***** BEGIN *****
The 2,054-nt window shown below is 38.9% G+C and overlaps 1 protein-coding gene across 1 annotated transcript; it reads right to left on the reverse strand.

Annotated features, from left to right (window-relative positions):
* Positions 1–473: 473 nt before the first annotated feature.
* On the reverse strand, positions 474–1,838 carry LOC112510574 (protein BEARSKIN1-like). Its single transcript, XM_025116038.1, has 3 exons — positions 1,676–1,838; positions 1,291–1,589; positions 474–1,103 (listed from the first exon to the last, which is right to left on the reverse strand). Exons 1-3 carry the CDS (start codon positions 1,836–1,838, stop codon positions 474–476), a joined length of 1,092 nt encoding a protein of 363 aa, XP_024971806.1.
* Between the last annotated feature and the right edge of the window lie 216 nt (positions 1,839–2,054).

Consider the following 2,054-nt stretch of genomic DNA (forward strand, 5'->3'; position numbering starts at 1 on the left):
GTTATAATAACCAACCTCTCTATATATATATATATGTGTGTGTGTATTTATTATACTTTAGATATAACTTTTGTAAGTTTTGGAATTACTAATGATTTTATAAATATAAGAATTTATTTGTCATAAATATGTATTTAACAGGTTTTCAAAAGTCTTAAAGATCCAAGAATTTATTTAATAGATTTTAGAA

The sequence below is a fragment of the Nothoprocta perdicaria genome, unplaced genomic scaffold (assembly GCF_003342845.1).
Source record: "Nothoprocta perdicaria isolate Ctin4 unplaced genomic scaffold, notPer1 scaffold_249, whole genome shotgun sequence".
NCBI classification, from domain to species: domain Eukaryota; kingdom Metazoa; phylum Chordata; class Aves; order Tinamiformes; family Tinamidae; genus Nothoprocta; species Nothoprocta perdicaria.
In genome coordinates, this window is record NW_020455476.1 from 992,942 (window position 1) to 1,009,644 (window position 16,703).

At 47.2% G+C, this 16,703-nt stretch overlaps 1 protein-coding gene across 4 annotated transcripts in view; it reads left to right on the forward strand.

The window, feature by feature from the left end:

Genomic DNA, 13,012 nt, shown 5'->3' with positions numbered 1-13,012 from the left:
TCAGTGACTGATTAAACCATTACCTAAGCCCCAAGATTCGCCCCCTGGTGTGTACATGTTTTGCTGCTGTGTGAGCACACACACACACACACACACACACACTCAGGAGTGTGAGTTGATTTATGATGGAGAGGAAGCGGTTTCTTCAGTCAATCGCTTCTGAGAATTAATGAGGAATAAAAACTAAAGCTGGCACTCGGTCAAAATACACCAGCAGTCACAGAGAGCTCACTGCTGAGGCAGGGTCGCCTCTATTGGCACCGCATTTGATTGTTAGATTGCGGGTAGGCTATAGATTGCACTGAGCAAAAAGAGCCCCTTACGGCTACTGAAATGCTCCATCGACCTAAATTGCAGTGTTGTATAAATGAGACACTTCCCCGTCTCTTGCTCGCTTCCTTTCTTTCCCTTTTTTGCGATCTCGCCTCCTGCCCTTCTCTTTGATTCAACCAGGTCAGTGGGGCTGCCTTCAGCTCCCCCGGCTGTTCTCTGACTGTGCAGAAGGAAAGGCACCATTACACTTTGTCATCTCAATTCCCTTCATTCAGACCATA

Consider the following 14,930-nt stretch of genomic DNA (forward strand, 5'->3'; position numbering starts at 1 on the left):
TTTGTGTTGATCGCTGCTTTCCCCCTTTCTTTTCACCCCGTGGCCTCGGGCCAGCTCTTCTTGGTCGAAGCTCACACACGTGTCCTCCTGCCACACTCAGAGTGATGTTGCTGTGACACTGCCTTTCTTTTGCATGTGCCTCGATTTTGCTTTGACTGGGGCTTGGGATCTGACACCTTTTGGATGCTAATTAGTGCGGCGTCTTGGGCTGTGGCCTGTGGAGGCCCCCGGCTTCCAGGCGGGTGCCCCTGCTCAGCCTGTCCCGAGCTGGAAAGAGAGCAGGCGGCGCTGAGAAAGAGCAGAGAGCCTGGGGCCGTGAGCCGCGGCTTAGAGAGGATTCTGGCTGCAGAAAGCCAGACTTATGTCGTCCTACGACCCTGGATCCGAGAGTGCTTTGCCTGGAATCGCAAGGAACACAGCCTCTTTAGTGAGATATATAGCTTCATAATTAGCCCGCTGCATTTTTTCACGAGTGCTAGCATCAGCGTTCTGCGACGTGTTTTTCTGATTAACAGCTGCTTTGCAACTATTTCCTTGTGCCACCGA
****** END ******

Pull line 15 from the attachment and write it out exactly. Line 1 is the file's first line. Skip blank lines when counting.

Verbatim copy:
TCAGTGACTGATTAAACCATTACCTAAGCCCCAAGATTCGCCCCCTGGTGTGTACATGTTTTGCTGCTGTGTGAGCACACACACACACACACACACACACACTCAGGAGTGTGAGTTGATTTATGATGGAGAGGAAGCGGTTTCTTCAGTCAATCGCTTCTGAGAATTAATGAGGAATAAAAACTAAAGCTGGCACTCGGTCAAAATACACCAGCAGTCACAGAGAGCTCACTGCTGAGGCAGGGTCGCCTCTATTGGCACCGCATTTGATTGTTAGATTGCGGGTAGGCTATAGATTGCACTGAGCAAAAAGAGCCCCTTACGGCTACTGAAATGCTCCATCGACCTAAATTGCAGTGTTGTATAAATGAGACACTTCCCCGTCTCTTGCTCGCTTCCTTTCTTTCCCTTTTTTGCGATCTCGCCTCCTGCCCTTCTCTTTGATTCAACCAGGTCAGTGGGGCTGCCTTCAGCTCCCCCGGCTGTTCTCTGACTGTGCAGAAGGAAAGGCACCATTACACTTTGTCATCTCAATTCCCTTCATTCAGACCATA